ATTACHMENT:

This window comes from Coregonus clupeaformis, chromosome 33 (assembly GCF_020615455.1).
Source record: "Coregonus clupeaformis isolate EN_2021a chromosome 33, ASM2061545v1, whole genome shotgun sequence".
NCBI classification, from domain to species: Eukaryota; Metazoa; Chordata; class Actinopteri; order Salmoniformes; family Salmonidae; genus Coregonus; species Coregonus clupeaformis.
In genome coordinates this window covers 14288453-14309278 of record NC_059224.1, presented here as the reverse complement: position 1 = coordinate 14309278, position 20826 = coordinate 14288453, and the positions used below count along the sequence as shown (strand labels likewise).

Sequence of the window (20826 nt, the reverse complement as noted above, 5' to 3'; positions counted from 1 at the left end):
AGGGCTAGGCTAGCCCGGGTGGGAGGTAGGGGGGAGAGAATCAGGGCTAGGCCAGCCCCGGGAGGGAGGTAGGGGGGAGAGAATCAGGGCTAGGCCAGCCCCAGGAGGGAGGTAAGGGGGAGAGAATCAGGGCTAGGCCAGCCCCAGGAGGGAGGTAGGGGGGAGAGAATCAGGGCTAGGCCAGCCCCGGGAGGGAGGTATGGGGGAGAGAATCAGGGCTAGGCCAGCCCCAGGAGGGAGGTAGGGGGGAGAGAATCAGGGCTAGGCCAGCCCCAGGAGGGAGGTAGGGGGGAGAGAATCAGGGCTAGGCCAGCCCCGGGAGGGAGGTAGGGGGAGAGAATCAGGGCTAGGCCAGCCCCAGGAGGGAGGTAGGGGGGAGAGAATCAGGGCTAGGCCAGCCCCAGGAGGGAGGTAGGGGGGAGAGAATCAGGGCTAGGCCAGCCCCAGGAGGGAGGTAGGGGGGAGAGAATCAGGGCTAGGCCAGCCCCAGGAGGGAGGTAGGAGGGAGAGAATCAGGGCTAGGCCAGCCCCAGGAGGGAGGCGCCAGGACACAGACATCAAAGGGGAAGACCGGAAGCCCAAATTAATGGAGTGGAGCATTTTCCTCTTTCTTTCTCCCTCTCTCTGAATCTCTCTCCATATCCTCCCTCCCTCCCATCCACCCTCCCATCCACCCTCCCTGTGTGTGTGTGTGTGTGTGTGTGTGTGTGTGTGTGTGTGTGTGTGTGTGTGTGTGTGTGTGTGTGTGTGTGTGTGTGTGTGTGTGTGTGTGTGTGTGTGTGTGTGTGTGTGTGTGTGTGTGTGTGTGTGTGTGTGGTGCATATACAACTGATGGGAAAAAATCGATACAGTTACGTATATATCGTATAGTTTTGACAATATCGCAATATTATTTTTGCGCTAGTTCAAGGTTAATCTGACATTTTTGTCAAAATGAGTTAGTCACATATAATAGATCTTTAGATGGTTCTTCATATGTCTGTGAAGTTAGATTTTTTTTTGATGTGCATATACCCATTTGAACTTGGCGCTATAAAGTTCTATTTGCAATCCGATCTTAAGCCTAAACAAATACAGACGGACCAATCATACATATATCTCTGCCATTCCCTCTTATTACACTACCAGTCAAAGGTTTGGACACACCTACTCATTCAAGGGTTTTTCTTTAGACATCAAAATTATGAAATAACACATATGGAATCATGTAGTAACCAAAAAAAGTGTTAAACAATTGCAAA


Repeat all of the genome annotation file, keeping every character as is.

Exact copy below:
This window comes from Coregonus clupeaformis, chromosome 33 (assembly GCF_020615455.1).
Source record: "Coregonus clupeaformis isolate EN_2021a chromosome 33, ASM2061545v1, whole genome shotgun sequence".
NCBI classification, from domain to species: Eukaryota; Metazoa; Chordata; class Actinopteri; order Salmoniformes; family Salmonidae; genus Coregonus; species Coregonus clupeaformis.
In genome coordinates this window covers 14288453-14309278 of record NC_059224.1, presented here as the reverse complement: position 1 = coordinate 14309278, position 20826 = coordinate 14288453, and the positions used below count along the sequence as shown (strand labels likewise).

Sequence of the window (20826 nt, the reverse complement as noted above, 5' to 3'; positions counted from 1 at the left end):
AGGGCTAGGCTAGCCCGGGTGGGAGGTAGGGGGGAGAGAATCAGGGCTAGGCCAGCCCCGGGAGGGAGGTAGGGGGGAGAGAATCAGGGCTAGGCCAGCCCCAGGAGGGAGGTAAGGGGGAGAGAATCAGGGCTAGGCCAGCCCCAGGAGGGAGGTAGGGGGGAGAGAATCAGGGCTAGGCCAGCCCCGGGAGGGAGGTATGGGGGAGAGAATCAGGGCTAGGCCAGCCCCAGGAGGGAGGTAGGGGGGAGAGAATCAGGGCTAGGCCAGCCCCAGGAGGGAGGTAGGGGGGAGAGAATCAGGGCTAGGCCAGCCCCGGGAGGGAGGTAGGGGGAGAGAATCAGGGCTAGGCCAGCCCCAGGAGGGAGGTAGGGGGGAGAGAATCAGGGCTAGGCCAGCCCCAGGAGGGAGGTAGGGGGGAGAGAATCAGGGCTAGGCCAGCCCCAGGAGGGAGGTAGGGGGGAGAGAATCAGGGCTAGGCCAGCCCCAGGAGGGAGGTAGGAGGGAGAGAATCAGGGCTAGGCCAGCCCCAGGAGGGAGGCGCCAGGACACAGACATCAAAGGGGAAGACCGGAAGCCCAAATTAATGGAGTGGAGCATTTTCCTCTTTCTTTCTCCCTCTCTCTGAATCTCTCTCCATATCCTCCCTCCCTCCCATCCACCCTCCCATCCACCCTCCCTGTGTGTGTGTGTGTGTGTGTGTGTGTGTGTGTGTGTGTGTGTGTGTGTGTGTGTGTGTGTGTGTGTGTGTGTGTGTGTGTGTGTGTGTGTGTGTGTGTGTGTGTGTGTGTGTGTGTGTGTGTGTGTGTGTGTGTGGTGCATATACAACTGATGGGAAAAAATCGATACAGTTACGTATATATCGTATAGTTTTGACAATATCGCAATATTATTTTTGCGCTAGTTCAAGGTTAATCTGACATTTTTGTCAAAATGAGTTAGTCACATATAATAGATCTTTAGATGGTTCTTCATATGTCTGTGAAGTTAGATTTTTTTTTGATGTGCATATACCCATTTGAACTTGGCGCTATAAAGTTCTATTTGCAATCCGATCTTAAGCCTAAACAAATACAGACGGACCAATCATACATATATCTCTGCCATTCCCTCTTATTACACTACCAGTCAAAGGTTTGGACACACCTACTCATTCAAGGGTTTTTCTTTAGACATCAAAATTATGAAATAACACATATGGAATCATGTAGTAACCAAAAAAAGTGTTAAACAATTGCAAA